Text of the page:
Farmers reap a year of plenty

On The Farm

September 18, 2005|By Ted Shelsby | Ted Shelsby,SUN STAFF

MARYLAND farmers harvested big bucks last year as two key measures of financial performance hit all-time highs.

Cash receipts and net income grew to record levels in the state, according to the Maryland Department of Agriculture.

"When farmers are profitable, communities can benefit strongly from retail sales, job opportunities and overall quality of life," said Agriculture Secretary Lewis R. Riley.

Riley added that a profitable farm "is the best way to keep agricultural land in production -- something that is more important than ever to farmers facing intense development pressure today."

The good financial times were shared by a variety of farm operations. According to the department, wheat sales rose 60 percent last year. Sales of broilers, the leading commodity in the state, jumped 27 percent, to a record $628 million.

Even milk farmers, who have suffered from low milk prices much of the past decade, shared in the prosperity. The average monthly milk check was 22 percent bigger than the year before. Milk sales totaled $196 million last year.

"Conditions were near-perfect," said Norman Bennett, director of the U.S. Department of Agriculture's statistics service for Maryland.

Those near-perfect conditions generated total sales of $1.74 billion, an increase of nearly 19 percent over 2003.

Once the cost of operations was removed, the bottom line net income totaled $587 million, according to Bennett. This is nearly 30 percent above the farm profit of $453.5 million in 2003, when some grain crops suffered from excessive rain early in the planting season.

Greenhouse and nursery operations, the second-largest and fastest-growing agriculture sector in Maryland, posted sales of $360 million, a gain of 11 percent over the previous year.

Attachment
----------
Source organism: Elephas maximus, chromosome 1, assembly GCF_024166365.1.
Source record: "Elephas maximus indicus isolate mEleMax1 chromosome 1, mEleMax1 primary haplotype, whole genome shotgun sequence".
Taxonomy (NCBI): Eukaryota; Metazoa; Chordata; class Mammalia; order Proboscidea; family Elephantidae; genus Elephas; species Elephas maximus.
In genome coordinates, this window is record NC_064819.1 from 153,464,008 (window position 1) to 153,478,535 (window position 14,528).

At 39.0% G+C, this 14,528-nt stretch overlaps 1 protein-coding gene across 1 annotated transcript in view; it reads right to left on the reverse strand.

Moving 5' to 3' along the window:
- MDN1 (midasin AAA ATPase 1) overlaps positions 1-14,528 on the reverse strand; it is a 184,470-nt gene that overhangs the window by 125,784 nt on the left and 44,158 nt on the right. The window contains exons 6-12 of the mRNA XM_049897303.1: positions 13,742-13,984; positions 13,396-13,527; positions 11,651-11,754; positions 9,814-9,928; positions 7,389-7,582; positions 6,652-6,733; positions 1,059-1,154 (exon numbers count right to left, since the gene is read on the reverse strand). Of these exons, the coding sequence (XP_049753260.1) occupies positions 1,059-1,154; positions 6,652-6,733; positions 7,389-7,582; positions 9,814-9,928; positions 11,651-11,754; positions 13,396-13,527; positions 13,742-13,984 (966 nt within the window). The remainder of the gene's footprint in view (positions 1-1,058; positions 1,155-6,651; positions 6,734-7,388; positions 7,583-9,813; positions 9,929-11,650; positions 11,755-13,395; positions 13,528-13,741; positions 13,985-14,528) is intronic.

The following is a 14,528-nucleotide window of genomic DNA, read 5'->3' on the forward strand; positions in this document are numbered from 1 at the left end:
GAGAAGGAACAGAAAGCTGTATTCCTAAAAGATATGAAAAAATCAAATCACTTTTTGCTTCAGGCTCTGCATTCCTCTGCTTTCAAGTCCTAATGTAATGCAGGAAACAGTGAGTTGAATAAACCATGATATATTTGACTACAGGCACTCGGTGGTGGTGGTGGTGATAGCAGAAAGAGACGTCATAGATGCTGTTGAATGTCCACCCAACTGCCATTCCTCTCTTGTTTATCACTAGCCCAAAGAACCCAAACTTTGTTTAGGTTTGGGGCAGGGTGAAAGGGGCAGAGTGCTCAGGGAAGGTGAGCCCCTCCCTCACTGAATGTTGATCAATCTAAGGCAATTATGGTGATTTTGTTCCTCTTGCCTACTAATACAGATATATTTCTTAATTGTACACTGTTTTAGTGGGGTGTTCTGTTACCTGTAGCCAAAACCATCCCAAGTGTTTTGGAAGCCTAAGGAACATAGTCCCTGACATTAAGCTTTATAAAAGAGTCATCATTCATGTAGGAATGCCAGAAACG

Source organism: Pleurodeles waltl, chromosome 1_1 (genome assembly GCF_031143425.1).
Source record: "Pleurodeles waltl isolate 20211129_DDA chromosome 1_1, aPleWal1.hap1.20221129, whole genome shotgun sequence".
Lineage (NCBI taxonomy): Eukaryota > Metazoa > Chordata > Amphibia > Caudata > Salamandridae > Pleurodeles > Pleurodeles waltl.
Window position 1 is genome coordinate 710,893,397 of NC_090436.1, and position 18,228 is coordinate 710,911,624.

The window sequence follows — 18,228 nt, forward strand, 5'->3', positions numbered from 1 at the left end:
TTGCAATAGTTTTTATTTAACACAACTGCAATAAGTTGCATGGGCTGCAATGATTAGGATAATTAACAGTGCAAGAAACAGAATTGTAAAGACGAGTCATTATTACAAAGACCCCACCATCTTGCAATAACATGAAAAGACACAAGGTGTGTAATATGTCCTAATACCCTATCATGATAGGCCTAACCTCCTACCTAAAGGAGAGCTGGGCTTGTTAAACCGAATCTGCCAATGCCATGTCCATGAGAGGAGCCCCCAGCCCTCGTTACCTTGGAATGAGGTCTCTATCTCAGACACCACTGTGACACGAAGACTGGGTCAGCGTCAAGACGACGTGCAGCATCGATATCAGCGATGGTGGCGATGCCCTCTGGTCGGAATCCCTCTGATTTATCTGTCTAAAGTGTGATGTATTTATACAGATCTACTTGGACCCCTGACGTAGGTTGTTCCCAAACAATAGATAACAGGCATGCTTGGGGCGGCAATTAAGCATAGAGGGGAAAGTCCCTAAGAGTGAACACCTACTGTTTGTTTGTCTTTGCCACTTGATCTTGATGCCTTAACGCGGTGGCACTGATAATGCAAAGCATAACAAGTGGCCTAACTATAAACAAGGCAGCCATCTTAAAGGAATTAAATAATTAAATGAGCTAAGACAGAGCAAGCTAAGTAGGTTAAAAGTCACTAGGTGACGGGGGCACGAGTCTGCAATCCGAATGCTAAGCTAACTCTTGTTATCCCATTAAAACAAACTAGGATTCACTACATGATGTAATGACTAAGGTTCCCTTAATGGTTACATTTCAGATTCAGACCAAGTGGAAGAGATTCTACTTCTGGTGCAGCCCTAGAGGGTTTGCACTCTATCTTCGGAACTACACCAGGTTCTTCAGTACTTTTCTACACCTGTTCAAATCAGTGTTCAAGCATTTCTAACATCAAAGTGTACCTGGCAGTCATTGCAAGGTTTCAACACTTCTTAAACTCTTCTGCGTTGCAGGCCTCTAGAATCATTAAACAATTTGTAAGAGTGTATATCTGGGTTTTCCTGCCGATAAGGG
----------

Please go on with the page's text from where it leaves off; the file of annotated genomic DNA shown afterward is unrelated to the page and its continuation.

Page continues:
Corn for grain sales rose 36 percent, to $120 million, and soybean sales totaled $112 million, up 30 percent.

Grain farmers benefited despite lower corn and soybean prices. Corn prices were off 68 cents a bushel, and the price farmers received for their soybeans dropped $2.35 a bushel.

But near-record yield for both crops generated the highest statewide receipts for corn since 1996, and record sales for soybeans.

The good fortune that Maryland farmers enjoyed in 2004 was in contrast to preceding years.

Bennett said net income totaled $453.5 million in 2003, when crops suffered from excessive rain during spring planting.

Farmers had to cope with the opposite scenario in 2002. That was the year a severe drought took a heavy toll on field crops and net income totaled only $228.6 million.

Based on the USDA's early crop estimates, 2005 will fall short of last year's results.

"It will be a good year," said Bennett, but not a repeat of last year's bin-busting grain harvest that forced grain dealers to store corn and soybeans on their parking lots.

Based on field conditions as of Sept. 1, the USDA is forecasting that corn yields, the best measure of how well the crop is progressing, are expected to be off 13 percent this year.

Soybean production is expected to fare only slightly better. The government expects yields will be off 10.2 percent.

Weed sprouts late

Homeowners who experienced a healthy crop of crabgrass this year can expect much the same next year.

Peter H. Dernoeden, a turf grass specialist with the University of Maryland Cooperative Extension, blames the weather for the weed's attack on lawns across the state this summer.

He said herbicides usually are the most effective and economical means of controlling crabgrass. They are usually applied in early spring before the crabgrass seed germinates and the herbicides decline to ineffective levels by early July.

This year, however, was different, he said. Unusually cool spring weather that delayed the germination cycle -- followed by frequent thunderstorms that stimulated crabgrass seed germination -- caused large populations of crabgrass to emerge in July and early August, several weeks later than usual.

"Hence, if you had a crabgrass problem this year, you will have a problem in 2006," he said.

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